Moreover, we can configure precision by choosing number of buckets to divide the data. We will need to store *log log n* bits for each bucket. Since we can store each estimation in *log log n* bits, we can create lots of buckets and still end up using insignificant amount of memory. Having such small memory footprint is especially important while operating on large scale data. To merge two estimations, we will merge each bucket then take the average. Therefore, if we plan to do merge operation, we should keep each bucket’s maximum number of leading zeros.

HLL does some other things too to increase accuracy of the estimation, however observing bit patterns and stochastic averaging is the key points of HLL. After these optimizations, HLL can estimate cardinality of a dataset with typical error rate 2% error rate using 1.5 kB of memory. Of course is is possible to increase accuracy by using more memory. We will not go into details of other steps but there are tons of content on the internet about HLL.

As we mentioned, HLL has additivity property. This means you can divide your dataset into several parts, operate on them with HLL algorithm to find unique element count of each part. Then you can merge intermediate HLL results efficiently to find unique element count of all data without looking back to original data.

If you work on large scale data and you keep parts of your data in different physical machines, you can use HLL to calculate unique count over all your data without pulling whole data to one place. In fact, Citus can do this operation for you. There is a HLL extension developed for PostgreSQL and it is fully compatible with Citus. If you have HLL extension installed and want to run COUNT(DISTINCT) query on a distributed table, Citus automatically uses HLL. You do not need to do anything extra once you configured it.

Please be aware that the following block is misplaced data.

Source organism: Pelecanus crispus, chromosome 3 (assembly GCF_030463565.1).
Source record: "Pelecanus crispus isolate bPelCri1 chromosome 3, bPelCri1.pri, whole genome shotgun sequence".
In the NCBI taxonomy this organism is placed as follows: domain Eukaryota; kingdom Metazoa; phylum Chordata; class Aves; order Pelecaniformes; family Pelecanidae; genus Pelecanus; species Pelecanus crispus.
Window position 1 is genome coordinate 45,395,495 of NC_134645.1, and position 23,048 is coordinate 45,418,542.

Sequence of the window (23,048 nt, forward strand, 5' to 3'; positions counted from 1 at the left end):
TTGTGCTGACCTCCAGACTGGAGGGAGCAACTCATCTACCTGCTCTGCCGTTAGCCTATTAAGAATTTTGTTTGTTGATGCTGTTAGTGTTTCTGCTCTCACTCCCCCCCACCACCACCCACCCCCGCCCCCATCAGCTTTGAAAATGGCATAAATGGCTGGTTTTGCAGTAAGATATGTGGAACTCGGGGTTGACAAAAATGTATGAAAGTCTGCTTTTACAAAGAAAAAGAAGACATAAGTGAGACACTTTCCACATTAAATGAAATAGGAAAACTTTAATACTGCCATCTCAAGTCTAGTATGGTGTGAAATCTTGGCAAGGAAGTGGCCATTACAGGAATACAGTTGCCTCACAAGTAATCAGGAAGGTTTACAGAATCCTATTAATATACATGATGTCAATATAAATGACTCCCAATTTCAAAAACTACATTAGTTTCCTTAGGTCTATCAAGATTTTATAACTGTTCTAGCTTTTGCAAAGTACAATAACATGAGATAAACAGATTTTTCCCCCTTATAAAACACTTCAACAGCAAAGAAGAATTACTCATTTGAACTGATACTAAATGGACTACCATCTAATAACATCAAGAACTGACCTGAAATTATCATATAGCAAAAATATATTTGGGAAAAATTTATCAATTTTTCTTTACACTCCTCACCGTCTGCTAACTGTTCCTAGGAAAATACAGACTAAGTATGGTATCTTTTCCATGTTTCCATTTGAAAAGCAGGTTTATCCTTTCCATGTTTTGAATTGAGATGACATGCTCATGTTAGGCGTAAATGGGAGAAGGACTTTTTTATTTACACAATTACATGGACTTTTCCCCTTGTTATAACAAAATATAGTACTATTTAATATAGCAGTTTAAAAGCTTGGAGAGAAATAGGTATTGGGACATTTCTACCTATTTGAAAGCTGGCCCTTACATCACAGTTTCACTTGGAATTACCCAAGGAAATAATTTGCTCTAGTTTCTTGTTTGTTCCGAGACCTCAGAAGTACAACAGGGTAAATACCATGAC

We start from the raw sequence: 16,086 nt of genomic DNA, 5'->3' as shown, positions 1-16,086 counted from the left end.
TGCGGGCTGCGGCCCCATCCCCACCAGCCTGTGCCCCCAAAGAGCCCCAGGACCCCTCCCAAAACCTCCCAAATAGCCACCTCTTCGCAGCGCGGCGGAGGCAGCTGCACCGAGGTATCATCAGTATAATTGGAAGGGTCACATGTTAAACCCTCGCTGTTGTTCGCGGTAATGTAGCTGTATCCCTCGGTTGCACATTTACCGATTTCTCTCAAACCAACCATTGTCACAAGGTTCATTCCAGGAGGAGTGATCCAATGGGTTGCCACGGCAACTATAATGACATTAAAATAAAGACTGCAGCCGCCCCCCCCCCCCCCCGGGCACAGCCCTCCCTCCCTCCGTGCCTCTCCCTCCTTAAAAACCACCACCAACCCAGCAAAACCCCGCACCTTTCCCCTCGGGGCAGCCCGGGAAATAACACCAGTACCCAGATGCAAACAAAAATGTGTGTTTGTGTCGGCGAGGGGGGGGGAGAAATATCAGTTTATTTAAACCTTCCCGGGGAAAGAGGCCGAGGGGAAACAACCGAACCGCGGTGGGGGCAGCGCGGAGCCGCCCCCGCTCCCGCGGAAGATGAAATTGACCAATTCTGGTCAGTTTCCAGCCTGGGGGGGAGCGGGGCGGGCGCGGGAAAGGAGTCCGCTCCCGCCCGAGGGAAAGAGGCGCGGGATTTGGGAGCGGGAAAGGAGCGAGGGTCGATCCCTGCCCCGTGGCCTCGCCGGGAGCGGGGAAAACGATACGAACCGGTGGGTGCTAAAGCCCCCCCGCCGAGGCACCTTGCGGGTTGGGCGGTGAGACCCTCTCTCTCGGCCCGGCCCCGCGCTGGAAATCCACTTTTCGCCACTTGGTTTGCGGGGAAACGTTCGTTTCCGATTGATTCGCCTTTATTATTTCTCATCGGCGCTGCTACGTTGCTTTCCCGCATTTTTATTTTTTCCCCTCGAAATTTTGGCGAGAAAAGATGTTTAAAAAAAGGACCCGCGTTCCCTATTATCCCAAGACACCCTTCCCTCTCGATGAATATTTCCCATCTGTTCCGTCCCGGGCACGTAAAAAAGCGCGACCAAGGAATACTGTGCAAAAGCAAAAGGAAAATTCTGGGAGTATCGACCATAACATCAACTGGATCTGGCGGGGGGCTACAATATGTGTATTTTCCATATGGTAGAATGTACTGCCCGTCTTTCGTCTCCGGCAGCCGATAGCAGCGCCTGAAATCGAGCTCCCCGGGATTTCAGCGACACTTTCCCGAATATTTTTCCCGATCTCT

To play with HLL we will use Citus Cloud and GitHub events data. You can see and learn more about Citus Cloud and this data set from here. Assuming you created your Citus Cloud instance and connected it via psql, you can create HLL extension by;

```
CREATE EXTENSION hll;
```

You should create the extension at master and all workers. Then enable count distinct approximations by setting the *citus.count_distinct_error_rate* configuration value. Lower values for this configuration setting are expected to give more accurate results but take more time and use more memory for computation. We recommend setting this to 0.005.

```
SET citus.count_distinct_error_rate TO 0.005;
```

Different from previous blog post, we will only use github_events table and we will use large_events.csv data set;

```
CREATE TABLE github_events
(
event_id bigint,
event_type text,
event_public boolean,
repo_id bigint,
payload jsonb,
repo jsonb,
user_id bigint,
org jsonb,
created_at timestamp
);
SELECT create_distributed_table('github_events', 'user_id');
\COPY github_events FROM large_events.csv CSV
```

After distributing the table, we can use regular COUNT(DISTINCT) query to find out how many unique users created an event;

```
SELECT
COUNT(DISTINCT user_id)
FROM
github_events;
```

It should return something like this;

```
count
--------
264227
(1 row)
```

It looks like this query does not have anything with HLL. However if you set *citus.count_distinct_error_rate* to something bigger than 0 and issue COUNT(DISTINCT) query; Citus automatically uses HLL. For simple use-cases like this, you don’t even need to change your queries. Exact distinct count of users who created an event is 264198, so our error rate is little bigger than 0.0001.

We can also use constraints to filter out some results. For example we can query number of unique users who created a PushEvent;

```
SELECT
COUNT(DISTINCT user_id)
FROM
github_events
WHERE
event_type = 'PushEvent'::text;
```

It would return;

```
count
--------
157471
(1 row)
```

Similarly exact distinct count for this query is 157154 and our error rate is little bigger than 0.002.

If you’re having trouble scaling `count (distinct)`

in Postgres give HLL a look it may be useful if close enough counts ares feasible for you. If you have any questions about how you can scale count event further with Citus then reach out to us.